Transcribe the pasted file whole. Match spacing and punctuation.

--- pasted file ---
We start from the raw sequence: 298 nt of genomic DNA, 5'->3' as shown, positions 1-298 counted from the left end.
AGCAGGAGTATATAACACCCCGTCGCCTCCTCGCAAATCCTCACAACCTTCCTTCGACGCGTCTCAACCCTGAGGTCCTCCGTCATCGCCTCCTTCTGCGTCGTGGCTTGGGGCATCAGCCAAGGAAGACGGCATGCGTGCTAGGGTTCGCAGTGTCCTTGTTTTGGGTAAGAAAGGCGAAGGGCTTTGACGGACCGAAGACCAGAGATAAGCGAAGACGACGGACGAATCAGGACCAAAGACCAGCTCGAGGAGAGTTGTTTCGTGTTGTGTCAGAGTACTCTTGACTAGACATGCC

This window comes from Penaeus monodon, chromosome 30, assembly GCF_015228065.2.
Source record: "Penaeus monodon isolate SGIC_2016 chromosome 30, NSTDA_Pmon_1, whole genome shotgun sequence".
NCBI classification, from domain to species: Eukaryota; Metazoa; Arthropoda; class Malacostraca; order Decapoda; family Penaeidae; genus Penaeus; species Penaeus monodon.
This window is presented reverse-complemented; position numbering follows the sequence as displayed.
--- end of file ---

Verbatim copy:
We start from the raw sequence: 298 nt of genomic DNA, 5'->3' as shown, positions 1-298 counted from the left end.
AGCAGGAGTATATAACACCCCGTCGCCTCCTCGCAAATCCTCACAACCTTCCTTCGACGCGTCTCAACCCTGAGGTCCTCCGTCATCGCCTCCTTCTGCGTCGTGGCTTGGGGCATCAGCCAAGGAAGACGGCATGCGTGCTAGGGTTCGCAGTGTCCTTGTTTTGGGTAAGAAAGGCGAAGGGCTTTGACGGACCGAAGACCAGAGATAAGCGAAGACGACGGACGAATCAGGACCAAAGACCAGCTCGAGGAGAGTTGTTTCGTGTTGTGTCAGAGTACTCTTGACTAGACATGCC

This window comes from Penaeus monodon, chromosome 30, assembly GCF_015228065.2.
Source record: "Penaeus monodon isolate SGIC_2016 chromosome 30, NSTDA_Pmon_1, whole genome shotgun sequence".
NCBI classification, from domain to species: Eukaryota; Metazoa; Arthropoda; class Malacostraca; order Decapoda; family Penaeidae; genus Penaeus; species Penaeus monodon.
This window is presented reverse-complemented; position numbering follows the sequence as displayed.